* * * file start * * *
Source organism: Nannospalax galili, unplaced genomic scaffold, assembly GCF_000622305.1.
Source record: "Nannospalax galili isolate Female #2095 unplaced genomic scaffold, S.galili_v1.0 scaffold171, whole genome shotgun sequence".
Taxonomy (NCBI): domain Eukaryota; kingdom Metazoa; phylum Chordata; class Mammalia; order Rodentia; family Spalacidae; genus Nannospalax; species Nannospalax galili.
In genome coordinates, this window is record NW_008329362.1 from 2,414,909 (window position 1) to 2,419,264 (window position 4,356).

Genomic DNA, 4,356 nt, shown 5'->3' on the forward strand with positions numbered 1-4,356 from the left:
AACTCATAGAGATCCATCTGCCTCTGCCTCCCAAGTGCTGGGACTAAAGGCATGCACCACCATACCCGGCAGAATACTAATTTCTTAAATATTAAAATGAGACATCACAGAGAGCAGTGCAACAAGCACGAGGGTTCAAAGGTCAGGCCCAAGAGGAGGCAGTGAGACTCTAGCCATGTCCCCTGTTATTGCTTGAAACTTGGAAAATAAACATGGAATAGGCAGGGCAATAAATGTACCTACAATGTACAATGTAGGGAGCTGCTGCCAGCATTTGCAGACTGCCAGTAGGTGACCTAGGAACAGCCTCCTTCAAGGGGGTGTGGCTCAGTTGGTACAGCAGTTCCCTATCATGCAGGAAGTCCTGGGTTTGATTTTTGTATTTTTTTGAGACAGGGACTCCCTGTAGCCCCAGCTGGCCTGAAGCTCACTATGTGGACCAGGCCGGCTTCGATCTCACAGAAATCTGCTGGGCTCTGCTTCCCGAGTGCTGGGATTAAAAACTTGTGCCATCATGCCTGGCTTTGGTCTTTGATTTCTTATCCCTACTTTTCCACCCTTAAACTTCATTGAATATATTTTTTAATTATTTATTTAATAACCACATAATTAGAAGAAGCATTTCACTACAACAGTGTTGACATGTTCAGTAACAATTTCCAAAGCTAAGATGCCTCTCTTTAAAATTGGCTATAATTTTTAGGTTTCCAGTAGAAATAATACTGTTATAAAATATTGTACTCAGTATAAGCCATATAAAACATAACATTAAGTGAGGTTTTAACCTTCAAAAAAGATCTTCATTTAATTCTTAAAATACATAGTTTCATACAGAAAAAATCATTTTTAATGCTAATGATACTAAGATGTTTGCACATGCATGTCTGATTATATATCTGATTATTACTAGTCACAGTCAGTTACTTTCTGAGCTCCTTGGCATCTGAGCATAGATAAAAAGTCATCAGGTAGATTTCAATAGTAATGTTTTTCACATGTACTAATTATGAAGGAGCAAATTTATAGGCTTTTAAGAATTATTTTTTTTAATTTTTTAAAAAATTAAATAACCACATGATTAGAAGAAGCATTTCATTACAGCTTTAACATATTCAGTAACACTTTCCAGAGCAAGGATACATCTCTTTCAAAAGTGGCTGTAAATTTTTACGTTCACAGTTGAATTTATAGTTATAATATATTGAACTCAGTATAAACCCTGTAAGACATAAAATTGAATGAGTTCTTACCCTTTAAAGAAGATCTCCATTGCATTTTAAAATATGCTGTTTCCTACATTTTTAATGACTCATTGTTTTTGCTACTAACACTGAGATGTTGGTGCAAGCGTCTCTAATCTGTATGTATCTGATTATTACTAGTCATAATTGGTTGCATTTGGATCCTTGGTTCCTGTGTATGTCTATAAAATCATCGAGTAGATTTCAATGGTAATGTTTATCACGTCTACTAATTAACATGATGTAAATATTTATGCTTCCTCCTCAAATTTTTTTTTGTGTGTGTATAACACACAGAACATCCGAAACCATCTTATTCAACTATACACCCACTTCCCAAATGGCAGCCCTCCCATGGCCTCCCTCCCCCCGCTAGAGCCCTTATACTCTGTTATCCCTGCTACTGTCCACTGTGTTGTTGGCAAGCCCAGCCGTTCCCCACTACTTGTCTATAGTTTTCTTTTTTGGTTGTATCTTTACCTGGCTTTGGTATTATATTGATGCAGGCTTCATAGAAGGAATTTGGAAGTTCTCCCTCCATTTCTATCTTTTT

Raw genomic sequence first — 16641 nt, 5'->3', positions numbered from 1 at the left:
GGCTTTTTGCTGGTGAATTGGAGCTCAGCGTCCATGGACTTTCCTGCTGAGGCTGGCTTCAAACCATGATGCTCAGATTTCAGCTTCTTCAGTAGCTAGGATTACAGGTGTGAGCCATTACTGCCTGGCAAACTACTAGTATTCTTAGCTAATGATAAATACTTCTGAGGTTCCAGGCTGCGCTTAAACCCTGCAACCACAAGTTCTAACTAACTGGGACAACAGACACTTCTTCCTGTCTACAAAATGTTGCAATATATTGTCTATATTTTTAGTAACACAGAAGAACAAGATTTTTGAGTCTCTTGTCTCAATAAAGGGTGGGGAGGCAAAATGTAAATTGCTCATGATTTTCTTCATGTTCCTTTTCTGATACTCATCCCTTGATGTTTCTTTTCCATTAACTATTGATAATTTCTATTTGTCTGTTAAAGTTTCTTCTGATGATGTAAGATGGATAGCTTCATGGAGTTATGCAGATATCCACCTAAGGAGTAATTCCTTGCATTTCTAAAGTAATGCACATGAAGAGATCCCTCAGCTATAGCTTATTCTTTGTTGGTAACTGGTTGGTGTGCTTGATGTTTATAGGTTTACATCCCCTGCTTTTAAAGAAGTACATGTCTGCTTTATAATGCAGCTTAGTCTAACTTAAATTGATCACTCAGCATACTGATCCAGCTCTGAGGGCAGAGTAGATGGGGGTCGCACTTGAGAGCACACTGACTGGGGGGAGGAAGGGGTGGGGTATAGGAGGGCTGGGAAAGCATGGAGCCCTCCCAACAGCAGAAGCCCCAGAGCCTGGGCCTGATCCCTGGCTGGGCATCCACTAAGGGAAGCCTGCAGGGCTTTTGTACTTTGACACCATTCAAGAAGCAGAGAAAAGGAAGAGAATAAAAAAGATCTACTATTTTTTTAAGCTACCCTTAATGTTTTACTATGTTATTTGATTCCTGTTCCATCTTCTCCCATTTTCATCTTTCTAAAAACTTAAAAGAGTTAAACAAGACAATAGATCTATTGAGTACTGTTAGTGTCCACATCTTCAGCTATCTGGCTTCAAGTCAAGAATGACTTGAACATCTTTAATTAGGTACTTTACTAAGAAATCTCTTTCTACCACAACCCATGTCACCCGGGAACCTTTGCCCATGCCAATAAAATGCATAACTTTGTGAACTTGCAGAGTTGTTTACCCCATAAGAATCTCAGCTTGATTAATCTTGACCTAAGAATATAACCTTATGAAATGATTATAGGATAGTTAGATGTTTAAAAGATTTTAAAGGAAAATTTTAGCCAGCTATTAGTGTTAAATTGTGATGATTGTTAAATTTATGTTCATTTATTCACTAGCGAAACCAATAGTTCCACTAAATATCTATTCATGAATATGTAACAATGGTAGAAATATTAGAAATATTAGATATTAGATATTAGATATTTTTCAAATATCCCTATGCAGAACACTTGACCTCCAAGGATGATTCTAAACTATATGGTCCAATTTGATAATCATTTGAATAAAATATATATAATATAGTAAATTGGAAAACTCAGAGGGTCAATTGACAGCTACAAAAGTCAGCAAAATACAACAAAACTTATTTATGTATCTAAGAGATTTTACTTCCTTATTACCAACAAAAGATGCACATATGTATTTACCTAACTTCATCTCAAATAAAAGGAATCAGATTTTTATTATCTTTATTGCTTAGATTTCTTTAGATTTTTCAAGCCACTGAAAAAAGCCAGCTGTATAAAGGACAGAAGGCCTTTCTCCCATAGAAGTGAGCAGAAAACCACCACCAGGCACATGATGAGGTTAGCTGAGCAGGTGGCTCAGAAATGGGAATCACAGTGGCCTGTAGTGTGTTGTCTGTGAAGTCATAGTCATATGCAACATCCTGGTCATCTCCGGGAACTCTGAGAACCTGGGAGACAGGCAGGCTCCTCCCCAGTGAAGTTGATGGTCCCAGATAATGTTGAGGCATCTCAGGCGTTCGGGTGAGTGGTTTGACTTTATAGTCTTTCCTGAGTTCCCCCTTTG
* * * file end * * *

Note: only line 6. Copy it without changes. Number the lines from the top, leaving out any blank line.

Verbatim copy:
AACTCATAGAGATCCATCTGCCTCTGCCTCCCAAGTGCTGGGACTAAAGGCATGCACCACCATACCCGGCAGAATACTAATTTCTTAAATATTAAAATGAGACATCACAGAGAGCAGTGCAACAAGCACGAGGGTTCAAAGGTCAGGCCCAAGAGGAGGCAGTGAGACTCTAGCCATGTCCCCTGTTATTGCTTGAAACTTGGAAAATAAACATGGAATAGGCAGGGCAATAAATGTACCTACAATGTACAATGTAGGGAGCTGCTGCCAGCATTTGCAGACTGCCAGTAGGTGACCTAGGAACAGCCTCCTTCAAGGGGGTGTGGCTCAGTTGGTACAGCAGTTCCCTATCATGCAGGAAGTCCTGGGTTTGATTTTTGTATTTTTTTGAGACAGGGACTCCCTGTAGCCCCAGCTGGCCTGAAGCTCACTATGTGGACCAGGCCGGCTTCGATCTCACAGAAATCTGCTGGGCTCTGCTTCCCGAGTGCTGGGATTAAAAACTTGTGCCATCATGCCTGGCTTTGGTCTTTGATTTCTTATCCCTACTTTTCCACCCTTAAACTTCATTGAATATATTTTTTAATTATTTATTTAATAACCACATAATTAGAAGAAGCATTTCACTACAACAGTGTTGACATGTTCAGTAACAATTTCCAAAGCTAAGATGCCTCTCTTTAAAATTGGCTATAATTTTTAGGTTTCCAGTAGAAATAATACTGTTATAAAATATTGTACTCAGTATAAGCCATATAAAACATAACATTAAGTGAGGTTTTAACCTTCAAAAAAGATCTTCATTTAATTCTTAAAATACATAGTTTCATACAGAAAAAATCATTTTTAATGCTAATGATACTAAGATGTTTGCACATGCATGTCTGATTATATATCTGATTATTACTAGTCACAGTCAGTTACTTTCTGAGCTCCTTGGCATCTGAGCATAGATAAAAAGTCATCAGGTAGATTTCAATAGTAATGTTTTTCACATGTACTAATTATGAAGGAGCAAATTTATAGGCTTTTAAGAATTATTTTTTTTAATTTTTTAAAAAATTAAATAACCACATGATTAGAAGAAGCATTTCATTACAGCTTTAACATATTCAGTAACACTTTCCAGAGCAAGGATACATCTCTTTCAAAAGTGGCTGTAAATTTTTACGTTCACAGTTGAATTTATAGTTATAATATATTGAACTCAGTATAAACCCTGTAAGACATAAAATTGAATGAGTTCTTACCCTTTAAAGAAGATCTCCATTGCATTTTAAAATATGCTGTTTCCTACATTTTTAATGACTCATTGTTTTTGCTACTAACACTGAGATGTTGGTGCAAGCGTCTCTAATCTGTATGTATCTGATTATTACTAGTCATAATTGGTTGCATTTGGATCCTTGGTTCCTGTGTATGTCTATAAAATCATCGAGTAGATTTCAATGGTAATGTTTATCACGTCTACTAATTAACATGATGTAAATATTTATGCTTCCTCCTCAAATTTTTTTTTGTGTGTGTATAACACACAGAACATCCGAAACCATCTTATTCAACTATACACCCACTTCCCAAATGGCAGCCCTCCCATGGCCTCCCTCCCCCCGCTAGAGCCCTTATACTCTGTTATCCCTGCTACTGTCCACTGTGTTGTTGGCAAGCCCAGCCGTTCCCCACTACTTGTCTATAGTTTTCTTTTTTGGTTGTATCTTTACCTGGCTTTGGTATTATATTGATGCAGGCTTCATAGAAGGAATTTGGAAGTTCTCCCTCCATTTCTATCTTTTT